Homes are always a good investment. No matter how much you may want to, or how much you can afford, you can’t buy a home without first buying into the idea that owning your own place is the right choice for you.
Having your own place is important whether you’re a solo adult or in a relationship. You should be able to make decisions about where and when to live based on your personal priorities and not on what others think. But even though buying a home has many benefits, it can also bring with it its fair share of risks if you’re not careful.
Here are some of the top myths about buying a home—and why “screwing up” isn’t an option:
Buying a Home Is Only for Rich People
This one’s a no-brainer. Yes, it’s true: people with higher incomes have a leg up when it comes to buying a home. However, there are a few factors that will impact anyone’s ability to buy a home.
For one, a credit score is key for most mortgage lenders. The higher your credit score, the easier it will be for you to get approved for a mortgage. The second factor is your liquid assets. If you start to struggle to make your mortgage payments, you’ll likely lose your house.
So, while there are certainly wealthy people who can afford a larger house than others, the average person can’t. And last but not least, you want to make sure you have a decent savings account as well as a large enough investment portfolio to help cushion any mounting mortgage payments.
It’s Too Risky
This myth comes down to two things: price and risk. All it takes is a bad market crash and you could lose everything. But there are a few risks you have to take into consideration when buying a home: the chance of interest rate increases, the risk of foreclosure, and the risk of investing a high amount of time and money into a house that may or may not appreciate in value.
However, the latter two aren’t as big of a risk in today’s market as they were back in the day. Yes, interest rates have gone up over the years, but they’ve also gone down and been higher in the past. Pampered homebuyers can also put a huge burden on the housing market. If you’re a family that needs the house to stay put, Pampered Buyers may be better off renting.
You Can’t Afford a Mortgage
While it’s true that many homebuyers take out a mortgage, it only makes sense that if you want to buy a home, you should be able to afford it.
The mortgage industry is cash-generating, after all, and banks make a significant profit on home loans. But as long as you have a decent credit score and can make payments on time, a mortgage is actually a favorable investment.
When you buy a home and then put it on the market again, you’re actually refinancing the mortgage. This means you’re paying less money up-front for a home that, over the long haul, will appreciate in value. And if you’re able to get a home loan with low interest, your monthly payment will be lower and will provide you with more cash flow. So, even though it’s not a good investment to mortgage your money, it is to refinance.
Getting a Mortgage Is the Only Way to Buy a Home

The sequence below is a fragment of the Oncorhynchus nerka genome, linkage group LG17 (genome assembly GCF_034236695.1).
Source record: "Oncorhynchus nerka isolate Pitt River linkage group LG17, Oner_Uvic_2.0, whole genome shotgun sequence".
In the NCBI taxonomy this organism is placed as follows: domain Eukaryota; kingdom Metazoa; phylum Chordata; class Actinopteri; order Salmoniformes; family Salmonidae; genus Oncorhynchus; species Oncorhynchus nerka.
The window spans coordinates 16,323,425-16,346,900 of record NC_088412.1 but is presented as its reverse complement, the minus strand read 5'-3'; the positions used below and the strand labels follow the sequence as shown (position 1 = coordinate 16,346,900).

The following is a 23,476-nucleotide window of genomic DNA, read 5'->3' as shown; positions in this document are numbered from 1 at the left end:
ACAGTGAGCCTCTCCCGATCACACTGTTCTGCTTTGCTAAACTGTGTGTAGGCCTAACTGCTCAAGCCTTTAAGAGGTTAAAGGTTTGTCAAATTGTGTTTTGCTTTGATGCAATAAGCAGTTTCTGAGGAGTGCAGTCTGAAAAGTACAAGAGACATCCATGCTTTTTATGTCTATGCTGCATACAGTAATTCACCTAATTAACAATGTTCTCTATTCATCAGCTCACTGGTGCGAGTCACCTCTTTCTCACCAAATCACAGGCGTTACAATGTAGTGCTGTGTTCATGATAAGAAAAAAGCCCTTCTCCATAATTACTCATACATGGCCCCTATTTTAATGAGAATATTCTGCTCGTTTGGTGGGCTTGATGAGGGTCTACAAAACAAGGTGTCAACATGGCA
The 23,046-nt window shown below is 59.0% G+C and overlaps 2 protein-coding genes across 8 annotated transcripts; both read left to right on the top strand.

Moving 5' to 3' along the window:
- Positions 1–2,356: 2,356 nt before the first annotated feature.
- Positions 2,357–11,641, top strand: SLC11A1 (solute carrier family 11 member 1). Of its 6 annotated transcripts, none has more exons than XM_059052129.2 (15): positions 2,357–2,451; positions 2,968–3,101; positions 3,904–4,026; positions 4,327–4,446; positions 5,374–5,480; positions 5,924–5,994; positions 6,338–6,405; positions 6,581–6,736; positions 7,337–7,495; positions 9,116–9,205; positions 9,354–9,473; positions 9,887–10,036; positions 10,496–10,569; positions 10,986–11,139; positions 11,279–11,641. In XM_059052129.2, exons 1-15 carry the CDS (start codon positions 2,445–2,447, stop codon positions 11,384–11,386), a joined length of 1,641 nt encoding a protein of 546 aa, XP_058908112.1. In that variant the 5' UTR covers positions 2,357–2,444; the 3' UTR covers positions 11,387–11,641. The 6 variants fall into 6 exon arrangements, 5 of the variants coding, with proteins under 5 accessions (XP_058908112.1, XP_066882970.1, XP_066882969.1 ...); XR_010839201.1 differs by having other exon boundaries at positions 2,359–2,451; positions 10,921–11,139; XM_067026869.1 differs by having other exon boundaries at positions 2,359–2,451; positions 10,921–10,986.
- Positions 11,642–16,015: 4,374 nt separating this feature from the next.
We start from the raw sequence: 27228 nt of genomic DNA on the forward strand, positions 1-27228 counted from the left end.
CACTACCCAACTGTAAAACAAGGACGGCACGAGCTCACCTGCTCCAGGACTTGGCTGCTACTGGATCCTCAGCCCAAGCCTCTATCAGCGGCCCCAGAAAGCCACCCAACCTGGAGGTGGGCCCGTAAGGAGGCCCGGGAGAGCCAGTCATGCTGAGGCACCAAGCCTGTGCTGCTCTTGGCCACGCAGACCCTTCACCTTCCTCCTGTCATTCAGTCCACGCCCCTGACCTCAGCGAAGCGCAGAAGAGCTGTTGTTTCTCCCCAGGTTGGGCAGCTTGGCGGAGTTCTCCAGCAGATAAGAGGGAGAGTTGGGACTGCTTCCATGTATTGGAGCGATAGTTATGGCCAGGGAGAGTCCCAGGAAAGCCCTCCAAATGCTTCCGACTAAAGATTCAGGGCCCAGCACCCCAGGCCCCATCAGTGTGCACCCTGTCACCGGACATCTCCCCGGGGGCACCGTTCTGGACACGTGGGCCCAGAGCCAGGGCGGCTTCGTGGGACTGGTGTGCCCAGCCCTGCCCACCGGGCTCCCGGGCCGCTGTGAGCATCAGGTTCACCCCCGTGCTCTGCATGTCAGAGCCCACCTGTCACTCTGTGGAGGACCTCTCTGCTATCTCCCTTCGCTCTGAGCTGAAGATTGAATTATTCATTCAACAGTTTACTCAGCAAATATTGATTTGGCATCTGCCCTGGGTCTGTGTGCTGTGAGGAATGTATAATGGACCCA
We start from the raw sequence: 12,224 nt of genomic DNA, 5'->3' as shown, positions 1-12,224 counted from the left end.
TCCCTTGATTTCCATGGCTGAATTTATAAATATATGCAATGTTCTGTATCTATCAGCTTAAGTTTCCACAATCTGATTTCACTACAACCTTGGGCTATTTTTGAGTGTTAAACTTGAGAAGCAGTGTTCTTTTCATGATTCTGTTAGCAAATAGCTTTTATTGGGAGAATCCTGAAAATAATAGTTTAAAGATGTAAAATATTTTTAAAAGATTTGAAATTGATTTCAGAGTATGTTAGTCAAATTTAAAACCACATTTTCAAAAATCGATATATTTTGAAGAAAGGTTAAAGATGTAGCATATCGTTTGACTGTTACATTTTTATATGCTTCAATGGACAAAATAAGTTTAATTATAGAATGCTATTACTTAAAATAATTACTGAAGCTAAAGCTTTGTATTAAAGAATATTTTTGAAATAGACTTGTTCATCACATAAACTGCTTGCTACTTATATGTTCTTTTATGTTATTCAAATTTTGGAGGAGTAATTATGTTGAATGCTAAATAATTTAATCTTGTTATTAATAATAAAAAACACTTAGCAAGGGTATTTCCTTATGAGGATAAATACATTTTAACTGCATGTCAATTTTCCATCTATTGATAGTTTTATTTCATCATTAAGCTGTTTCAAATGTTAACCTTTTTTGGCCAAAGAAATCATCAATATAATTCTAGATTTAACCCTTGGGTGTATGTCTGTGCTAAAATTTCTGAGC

This one is almost too simple to be true. But it’s also the number one myth about buying a home. While it’s true that you can’t buy a home with a mortgage loan that you can’t pay back, a home loan is actually a better deal than a cash purchase.
The home loan provides you with a lower interest rate and longer-term interest, which can save you money in the long run. But it doesn’t pay off the mortgage loan until 2031 when you’re celebrating your 100th birthday. Even then, you’ll owe nothing. This is a good deal if you’re someone who wants to have equity in their home for years to come.
Credit and Debit Cards Are the Only Way to Get Your Loan Approved
Yes, of course, you should use a credit card when you can. But it doesn’t mean that you have to. You can use cash or a debit card to make purchases at stores or at restaurants or at a hotel when you’re traveling.
There are a few things to keep in mind, though. For one, you don’t want to use your credit card on a regular basis for high-ticket items. This can wind up adding stress to your credit score. Plus, if you have a bad credit history, it can be hard to get a loan. Plus, if something goes wrong, like you miss a payment or have an emergency, you could end up in a jam. Instead of using a credit card, use cash or a debit card when you can.
Even with Good Credit, You Still Can’t Afford to Buy a home
You may have heard that “even with good credit, you can’t afford a home” before. Well, that’s because it’s true! Even though your credit score will be higher than it was when you applied for your loan, the amount of your loan will have gone up by the time you get your mortgage.
So, at the end of the day, your monthly payment will be higher too. You should determine how much you can comfortably afford before you start shopping for a home. Yes, you can pay off your credit card in full, but what’s the point if you don’t have the money to make the payment? And, anyway, you want to avoid adding interest to your credit score.
How to Avoid the Big 6 Myths About Buying a Home
It’s easy enough to pick a house out of the catalog and start looking, but how do you decide where to begin? Weigh your priorities and jot down your goals.
Next, take your time. Don’t just click “buy” and move on with your life. Take your time talking to real estate agents and lenders, and don’t be afraid to ask questions. Once you’ve got a good sense of where you are with the house hunt, make an informed decision.
Don’t make rash decisions based on emotions and don’t be afraid to get your questions answered by an expert. When you buy a home, you’re investing in the future, so make an informed decision based on facts, and don’t be afraid to ask questions.